use PrestaShopBundle\Security\Annotation\AdminSecurity;

class SomeController extends FrameworkBundleAdminController
{
    /**
     * @AdminSecurity(
     *     "is_granted(['read', 'update', 'create', 'delete'], request.get('_legacy_controller'))",
     *     message="You do not have permission to update this.",
     *     redirectRoute="some_route_name"
     * )
     *
     */
    public function fooAction(Request $request) { 
        // action code
    }
}
How does this work?

The AdminSecurity annotation will check if the logged user is granted to access the Action (ie. to the URL). This annotation has 5 properties:

  • The first argument is an evaluated expression that must return a boolean. In this case, we’re checking if the user has all the rights on the current Controller.

    As explained before, access rights (“roles”) in PrestaShop are managed by action (Create, Read, Update, Delete) and related controller. Since roles are currently managed by the legacy system using the legacy controller names, you need to provide the name of the legacy controller to the security system.

    The _legacy_controller parameter is explained below in the “Routing in PrestaShop” section.
  • message - (optional) Contains the error message displayed to the user, if (s)he’s not allowed to perform the action.

  • redirectRoute - (optional) Route name the router will use to redirect the user if (s)he’s not allowed to perform the action.

  • domain - (optional) Describes the translation domain for the message.

  • url - (optional) Used to configure an URL for redirection instead of relying on the router.

    This property is temporary and will be removed once the Dashboard has been migrated to Symfony.
    If you use both url and redirectRoute at the same time, redirectRoute will win!

Demo Mode

PrestaShop is provided with a Demo Mode that, when enabled, defines access application-wide rights that override whatever rights the current user may have. In other words, something that is disabled in Demo Mode will be disabled for all users, even if that user would normally have access to it.

The demo mode can be enabled by setting _PS_MODE_DEMO_ to true in config/defines.inc.php.

When an action needs to be restricted in Demo Mode, you can use the DemoRestricted annotation:

use PrestaShopBundle\Security\Annotation\DemoRestricted;

/**
 * @DemoRestricted("route_to_be_redirected",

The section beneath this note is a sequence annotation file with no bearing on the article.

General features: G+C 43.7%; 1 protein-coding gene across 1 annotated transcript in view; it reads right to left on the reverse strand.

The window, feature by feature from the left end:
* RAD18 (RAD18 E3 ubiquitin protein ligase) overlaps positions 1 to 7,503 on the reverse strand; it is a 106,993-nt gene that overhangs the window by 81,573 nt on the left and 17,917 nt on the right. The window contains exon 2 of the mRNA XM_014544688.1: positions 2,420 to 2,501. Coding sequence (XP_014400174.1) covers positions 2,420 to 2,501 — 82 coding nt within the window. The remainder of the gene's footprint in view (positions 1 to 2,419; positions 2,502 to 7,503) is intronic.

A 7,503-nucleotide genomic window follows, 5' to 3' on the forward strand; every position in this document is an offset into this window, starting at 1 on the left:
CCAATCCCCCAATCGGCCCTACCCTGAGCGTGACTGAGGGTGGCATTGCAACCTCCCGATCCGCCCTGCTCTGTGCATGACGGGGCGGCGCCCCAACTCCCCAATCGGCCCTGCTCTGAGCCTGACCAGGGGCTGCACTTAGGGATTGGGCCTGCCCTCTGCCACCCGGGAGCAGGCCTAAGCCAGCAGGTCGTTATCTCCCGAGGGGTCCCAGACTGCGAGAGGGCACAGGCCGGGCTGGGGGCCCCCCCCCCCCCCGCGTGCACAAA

*     message="You can't do this when demo mode is enabled.",
 *     domain="Admin.Global"
 * )
 *
 */
public function fooAction(Request $request) {
    // do something here  
}

message and domain are both optional.

What if I need to restrict a specific part of my Controller?

Sometimes, it may be necessary to dynamically decide on restrictions (eg. depending on user input or an action performed). In addition, it may happen that a Controller action has to handle both the update and display of a resource. What if we want to allow the READ action but not the UPDATE?

In this case, you can use the Controllers helper functions we described above: isDemoModeEnabled() and authorizationLevel().

Routing in PrestaShop

In order to map an Action to an url, you need to register a route and update a legacy class called Link.

Routes are declared in src/PrestaShopBundle/Resources/config/admin folder, using a routing_{domain}.yml file and imported in the routing_admin.yml file.

Nothing special here except that you must declare a property called _legacy_controller containing the old name of controller you are migrating. This will make the class Link aware of it: this class is responsible of generating urls in the legacy parts of PrestaShop.

This same property is used to handle Security Restrictions.

For example, let’s see what was done when migrating the “System Information” page inside the “Configure > Advanced Parameters” section:

admin_system_information:
    path: system_information
    methods: [GET]
    defaults:
        _controller: 'PrestaShopBundle\Controller\Admin\AdvancedParameters\SystemInformationController::indexAction'
        _legacy_controller: AdminInformation

PrestaShop uses YAML files for service declaration and routing, please don’t use annotations for that!

And now the update of Link class, adding a new entry in $routes list:

// classes/Link.php, in getAdminLink()
 $routes = array(
    'AdminModulesSf' => 'admin_module_manage',
    'AdminStockManagement' => 'admin_stock_overview',
    //...
    'AdminInformation' => 'admin_system_information',
);

And now, every link to “System Information” page in legacy parts will point to the new url.

Be aware, some urls may be hardcoded in legacy!

Use your IDE search to find occurrences and replace them using the Link class in Controllers, {$url->link->getAdminLink()} in smarty or {{ getAdminLink() }} in Twig.